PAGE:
Letgo and Craig's List also proved to be super frustrating this time around. We were certain that someone would want our fully functional 42" flat screen TV, but nobody believed that it actually worked! I had one person say they would come pick it up one night, but of course he never showed (and then he had the nerve to contact me again a week later to see if it was still available to him). So the TV and several other furniture items were donated as well. (I'm pretty sure the thrift store truck driver just got a new TV... haha).
There are only a couple of items left on my list, and I'm at least partially into the sale of each. I sold a couple items on ebay, and I'm still awaiting payment before I can ship them out. But that should hopefully be finished in the next week. And last but not least, we have an appraisal set up for our piano next Friday. The appraisal will be done by the owner of a piano consignment shop, so I'm really hoping that he will then be able to take it and sell it for us. If not, I'm not really sure what the heck we're going to do about that one... So cross your fingers for us there!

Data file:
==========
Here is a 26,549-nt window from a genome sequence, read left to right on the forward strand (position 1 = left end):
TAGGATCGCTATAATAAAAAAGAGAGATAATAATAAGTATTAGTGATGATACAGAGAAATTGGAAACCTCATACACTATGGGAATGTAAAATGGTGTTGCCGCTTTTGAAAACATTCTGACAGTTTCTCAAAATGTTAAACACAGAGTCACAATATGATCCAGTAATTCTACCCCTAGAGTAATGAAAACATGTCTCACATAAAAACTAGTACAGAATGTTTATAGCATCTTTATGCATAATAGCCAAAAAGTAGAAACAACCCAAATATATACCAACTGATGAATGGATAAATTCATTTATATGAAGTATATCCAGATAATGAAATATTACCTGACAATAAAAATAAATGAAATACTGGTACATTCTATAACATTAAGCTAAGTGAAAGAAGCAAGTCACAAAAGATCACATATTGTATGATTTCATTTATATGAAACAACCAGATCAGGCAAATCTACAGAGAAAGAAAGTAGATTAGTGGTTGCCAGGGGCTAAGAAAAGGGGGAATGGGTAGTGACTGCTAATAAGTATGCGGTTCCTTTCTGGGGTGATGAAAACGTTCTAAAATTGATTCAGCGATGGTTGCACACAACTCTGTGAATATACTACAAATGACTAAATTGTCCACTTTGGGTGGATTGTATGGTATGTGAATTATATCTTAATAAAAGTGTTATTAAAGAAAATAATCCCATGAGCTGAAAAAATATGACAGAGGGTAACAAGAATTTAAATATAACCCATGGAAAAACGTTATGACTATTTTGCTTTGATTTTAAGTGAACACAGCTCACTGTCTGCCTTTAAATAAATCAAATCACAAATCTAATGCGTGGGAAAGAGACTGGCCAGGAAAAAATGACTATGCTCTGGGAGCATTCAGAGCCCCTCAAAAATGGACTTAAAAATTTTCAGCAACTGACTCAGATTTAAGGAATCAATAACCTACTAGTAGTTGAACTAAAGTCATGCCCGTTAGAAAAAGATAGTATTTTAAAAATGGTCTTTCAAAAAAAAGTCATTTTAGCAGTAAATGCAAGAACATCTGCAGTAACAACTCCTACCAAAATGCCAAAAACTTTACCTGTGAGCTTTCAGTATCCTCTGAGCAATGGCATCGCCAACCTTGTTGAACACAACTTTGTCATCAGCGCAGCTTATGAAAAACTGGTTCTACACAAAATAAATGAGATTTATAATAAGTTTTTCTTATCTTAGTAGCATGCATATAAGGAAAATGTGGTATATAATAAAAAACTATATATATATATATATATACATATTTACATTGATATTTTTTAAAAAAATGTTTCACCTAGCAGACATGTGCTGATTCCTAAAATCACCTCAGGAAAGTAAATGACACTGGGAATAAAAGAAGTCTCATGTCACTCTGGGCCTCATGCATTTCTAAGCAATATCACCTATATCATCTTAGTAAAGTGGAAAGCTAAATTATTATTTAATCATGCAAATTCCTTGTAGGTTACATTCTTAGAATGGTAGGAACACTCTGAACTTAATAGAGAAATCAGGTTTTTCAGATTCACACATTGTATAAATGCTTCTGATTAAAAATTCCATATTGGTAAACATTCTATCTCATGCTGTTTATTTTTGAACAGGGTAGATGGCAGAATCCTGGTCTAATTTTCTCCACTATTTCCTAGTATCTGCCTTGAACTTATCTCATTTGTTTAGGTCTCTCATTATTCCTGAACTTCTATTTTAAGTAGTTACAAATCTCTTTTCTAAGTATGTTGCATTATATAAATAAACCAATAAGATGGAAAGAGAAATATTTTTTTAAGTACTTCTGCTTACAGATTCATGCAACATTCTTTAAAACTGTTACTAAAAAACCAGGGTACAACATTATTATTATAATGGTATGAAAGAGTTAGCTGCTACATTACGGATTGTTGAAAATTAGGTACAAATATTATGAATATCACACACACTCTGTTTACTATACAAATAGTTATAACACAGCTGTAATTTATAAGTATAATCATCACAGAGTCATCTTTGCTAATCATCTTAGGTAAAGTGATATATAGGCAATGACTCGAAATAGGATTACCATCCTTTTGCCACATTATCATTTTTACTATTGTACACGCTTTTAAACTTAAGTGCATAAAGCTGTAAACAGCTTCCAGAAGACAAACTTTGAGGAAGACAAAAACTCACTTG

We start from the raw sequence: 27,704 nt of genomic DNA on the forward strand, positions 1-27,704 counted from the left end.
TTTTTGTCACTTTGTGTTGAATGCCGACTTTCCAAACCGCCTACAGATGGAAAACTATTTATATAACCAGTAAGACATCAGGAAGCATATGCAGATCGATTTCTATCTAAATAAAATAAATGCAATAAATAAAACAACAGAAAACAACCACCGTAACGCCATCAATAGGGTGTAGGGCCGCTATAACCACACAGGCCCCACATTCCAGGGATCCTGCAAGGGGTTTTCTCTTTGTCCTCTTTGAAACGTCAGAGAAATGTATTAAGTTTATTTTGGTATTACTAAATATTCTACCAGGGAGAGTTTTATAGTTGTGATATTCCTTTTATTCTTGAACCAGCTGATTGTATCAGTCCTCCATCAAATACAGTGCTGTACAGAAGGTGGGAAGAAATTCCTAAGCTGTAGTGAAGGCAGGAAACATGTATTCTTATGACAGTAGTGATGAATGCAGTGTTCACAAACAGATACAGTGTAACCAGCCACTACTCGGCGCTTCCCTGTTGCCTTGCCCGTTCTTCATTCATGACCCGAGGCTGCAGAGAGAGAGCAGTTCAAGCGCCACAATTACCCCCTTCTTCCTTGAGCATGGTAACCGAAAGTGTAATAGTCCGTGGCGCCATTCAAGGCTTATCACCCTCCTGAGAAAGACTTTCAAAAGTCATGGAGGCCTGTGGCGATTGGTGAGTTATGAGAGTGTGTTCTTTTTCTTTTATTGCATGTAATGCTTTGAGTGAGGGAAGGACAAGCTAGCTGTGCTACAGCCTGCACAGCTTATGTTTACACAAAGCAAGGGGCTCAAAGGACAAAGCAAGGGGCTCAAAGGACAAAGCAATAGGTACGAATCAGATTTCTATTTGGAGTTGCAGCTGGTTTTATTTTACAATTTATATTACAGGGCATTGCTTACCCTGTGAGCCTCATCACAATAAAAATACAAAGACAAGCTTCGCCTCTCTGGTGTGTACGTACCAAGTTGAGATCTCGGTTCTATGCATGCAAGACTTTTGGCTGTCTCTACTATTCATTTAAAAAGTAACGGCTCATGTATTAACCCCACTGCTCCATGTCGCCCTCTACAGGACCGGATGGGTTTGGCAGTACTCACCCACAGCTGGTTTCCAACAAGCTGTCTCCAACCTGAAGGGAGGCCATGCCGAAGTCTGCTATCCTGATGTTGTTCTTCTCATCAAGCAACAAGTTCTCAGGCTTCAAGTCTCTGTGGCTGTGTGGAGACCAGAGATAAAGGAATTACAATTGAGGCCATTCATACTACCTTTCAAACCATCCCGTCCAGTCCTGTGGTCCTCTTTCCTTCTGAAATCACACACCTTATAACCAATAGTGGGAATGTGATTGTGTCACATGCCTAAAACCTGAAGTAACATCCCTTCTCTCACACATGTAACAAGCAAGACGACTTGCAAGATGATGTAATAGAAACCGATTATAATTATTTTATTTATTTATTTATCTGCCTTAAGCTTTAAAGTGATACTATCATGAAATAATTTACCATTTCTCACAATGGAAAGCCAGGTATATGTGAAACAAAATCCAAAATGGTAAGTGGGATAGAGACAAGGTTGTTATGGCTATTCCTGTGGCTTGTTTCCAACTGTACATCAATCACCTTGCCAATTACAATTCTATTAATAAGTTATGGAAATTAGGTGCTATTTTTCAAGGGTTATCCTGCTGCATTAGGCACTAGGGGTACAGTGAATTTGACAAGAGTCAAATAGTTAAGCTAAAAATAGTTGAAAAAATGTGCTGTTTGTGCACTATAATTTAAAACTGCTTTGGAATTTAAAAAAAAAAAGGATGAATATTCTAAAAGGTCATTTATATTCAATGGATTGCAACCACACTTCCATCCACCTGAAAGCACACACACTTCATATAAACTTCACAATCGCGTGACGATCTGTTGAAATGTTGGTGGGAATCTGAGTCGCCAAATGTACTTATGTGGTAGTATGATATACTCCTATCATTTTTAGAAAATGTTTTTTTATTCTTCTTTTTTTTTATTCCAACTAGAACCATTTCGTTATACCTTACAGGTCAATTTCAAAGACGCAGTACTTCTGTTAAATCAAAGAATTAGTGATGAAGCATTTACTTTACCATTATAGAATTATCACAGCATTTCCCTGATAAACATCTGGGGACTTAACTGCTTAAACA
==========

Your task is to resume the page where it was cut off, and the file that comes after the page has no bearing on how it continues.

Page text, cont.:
I'll admit that the house feels kind of bare. After I purged all those bags of belongings, we also packed up as much as we could of the house, starting to stack boxes in the basement for the final move. The house is left with items that keep it staged for showings and keep it habitable for the hubs.
We head out to California tomorrow, and I am ready to get back to work. It has been an exhausting four weeks of purging, packing, racing, traveling and then prepping for my initial move. I'll be in a hotel for the first 30 days, and then we'll see where we end up! It will be hard being apart for the first month, and I hope that is all we have to spend in different states. In the mean time, I'll dive into the new job and we'll keep saying our prayers that the house sells soon.